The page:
“We’re looking at a $520-million budget and it should take about two years to complete,” he said. “We plan to take advantage of the historic rooflines of KeyArena and our proposal takes advantage of the ’12 man’ (the fan is the 12th man) concept of Seattle. There’s a great culture of intimate, loud, dynamic fan experiences here.”

“Seattle Partners members clearly bring the most experience to urban arena developments,” said Pickus. “AEG has been in Seattle a long time. Hudson Pracific Properties owns a lot of property here and AEG owns and runs the two Showboxes in Seattle. We have a deep bench of local partners to help, including Sellen Construction, Nelson/Nygaard who will consult on transportation, Gensler Architecture and Rossetti Associates.”


A third player in the KeyArena stakes is entrepreneur Chris Hansen who has proposed abandoning the KeyArena site altogether and wants to build a new venue in a different location. Hansen’s Sodo Group’s proposal was shot down by the City Council last May after public outcry over its call for over $200 million in public financing. Sodo Group has drafted a new proposal, without city financing, that must be voted on by the council by the end of the year.

The unique situation has not been lost on city officials. “We’re thrilled by the fact that there are three different groups willing to invest multimillions of dollars in the City of Seattle,” said Brian Surratt, director of the Seattle Economic Office of Development.

“KeyArena has been a great venue for us for music and other entertainment.” he said. “The Seattle Storm play there and we have college basketball and about a hundred other events. What this opportunity presents is an opportunity for the city to re-imagine KeyArena as a facility that meets NBA and NHL standards.”

“We’re excited that the two leading giants in this space agree,” he said. “Each are willing to invest over $500 million to go down that path and we can take KeyArena to the next level with these partners. It’s astonishing that these groups were able to get the architectural concepts, financing, operations and bring in their own partners in only four months.”

“Both proposals are really impressive and do an amazing job of preserving the look and feel and roof of the building,” he said. “Both will accommodate the NBA and NHL and will make this a premier entertainment facility.”

Sturratt did want to acknowledge that two graduate students from the University of Washington submitted a proposal as well. “We got a kick out of their proposal but, of course, it had no funding attached.”


Surratt said the process from here starts with internal teams from the city looking at the proposals including transportation and community benefits. The next step is for an outside panel, comprised of local civil and business leaders, to examine the proposals.

The outside council will be led by former Sonics coach Lenny Wilkens. The other nine members are Jan Levy, chair of the Seattle Center Advisory Committee; Deborah Frausto, KeyArena subcommittee chair of the Seattle Uptown Alliance; Nicole Grant, executive secretary of the King County Labor Council; restaurateur Ethan Stowell, music executive Megan Jasper, business leader Ollie Garrett, former pro hockey player Todd Humphrey, architect Rico Quirindongo and Jill Nishi, chief of staff for the Bill and Melinda Gates Foundation.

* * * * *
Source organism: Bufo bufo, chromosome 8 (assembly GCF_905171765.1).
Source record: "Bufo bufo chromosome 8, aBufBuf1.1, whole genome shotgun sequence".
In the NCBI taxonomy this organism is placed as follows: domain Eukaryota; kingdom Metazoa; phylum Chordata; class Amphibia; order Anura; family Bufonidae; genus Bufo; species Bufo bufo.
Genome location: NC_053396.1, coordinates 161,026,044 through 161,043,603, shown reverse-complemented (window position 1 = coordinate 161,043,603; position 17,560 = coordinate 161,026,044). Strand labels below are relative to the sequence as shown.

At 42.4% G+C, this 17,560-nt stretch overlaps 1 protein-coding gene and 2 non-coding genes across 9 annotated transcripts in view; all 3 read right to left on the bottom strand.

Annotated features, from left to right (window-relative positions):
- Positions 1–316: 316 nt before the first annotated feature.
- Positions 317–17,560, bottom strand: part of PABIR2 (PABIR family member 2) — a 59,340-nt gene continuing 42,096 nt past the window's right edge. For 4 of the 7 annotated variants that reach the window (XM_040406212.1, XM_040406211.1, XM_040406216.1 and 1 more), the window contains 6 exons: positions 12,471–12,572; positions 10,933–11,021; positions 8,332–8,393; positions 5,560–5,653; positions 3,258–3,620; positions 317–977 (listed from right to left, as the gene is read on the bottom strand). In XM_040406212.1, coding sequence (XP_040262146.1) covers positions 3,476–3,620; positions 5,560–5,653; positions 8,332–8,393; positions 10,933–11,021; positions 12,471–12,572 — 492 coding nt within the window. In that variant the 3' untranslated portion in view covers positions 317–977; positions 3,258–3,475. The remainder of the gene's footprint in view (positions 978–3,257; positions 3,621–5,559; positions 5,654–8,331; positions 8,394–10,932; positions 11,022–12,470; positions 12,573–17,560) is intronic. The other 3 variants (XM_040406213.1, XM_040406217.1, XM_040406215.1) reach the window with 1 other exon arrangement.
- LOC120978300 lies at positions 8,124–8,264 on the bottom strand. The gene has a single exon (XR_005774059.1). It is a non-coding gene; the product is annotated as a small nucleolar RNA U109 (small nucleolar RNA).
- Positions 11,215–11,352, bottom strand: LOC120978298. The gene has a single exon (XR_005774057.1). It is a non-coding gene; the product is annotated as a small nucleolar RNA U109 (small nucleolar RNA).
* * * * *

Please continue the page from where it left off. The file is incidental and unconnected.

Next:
An open house is scheduled for May 11 where anyone in the community can question representatives from OVG and Seattle Partners at KXP radio station, which is next door to KeyArena.

Following the open house, the community panel will give Surratt, the city’s budget director and the director of Seattle Center their feedback and advice. The trio will then ultimately deliver a recommendation to Seattle Mayor Ed Murray by the end of June.

The Mayor will then make the final call. If he picks either OVG or Seattle Partners, lease negotiations will start with the victor and the result of that process will be submitted to the city council for a vote.

“If they vote ‘yes’ we’ll start permitting, transportation planning and then speed along to groundbreaking,” he said.

Both groups addressed increasing the number of loading docks in their proposals and both tackle traffic and parking around KeyArena with a monorail upgrade and rideshare solutions. OVG’s parking plan is to install an 850-car parking garage, while the Seattle Partners say they will subsidize $5 million for improvements and expansion of the current city transportation links.

Both groups have deep ties to both the NBA and NHL that could help them secure NBA and NHL franchises.

Half of the NHL’s 30 teams are part of OVG’s Arena Alliance; Leiweke was part of the NHL executive committee for the Toronto Raptors. He also had four-percent equity in AEG, which operates Staples Center, Los Angeles, where the Lakers play. Florida Panthers Executive Chairman Peter Luukko is co-chairman of the OVG Arena Alliance. OVG’s proposed concessionaire Delaware North, owned by Jeremy Jacobs, is chairman of the NHL’s board of governors.

AEG has built or operates many NHL teams, including the Los Angeles Kings, and hockey arenas, including Staples Center, Los Angeles, and Hudson Pacific Properties is owned by Victor Coleman, who has made it known he wants to bring an NHL team to Seattle. AEG has also built and/or manages numerous NBA venues and is part-owner of the Los Angeles Lakers.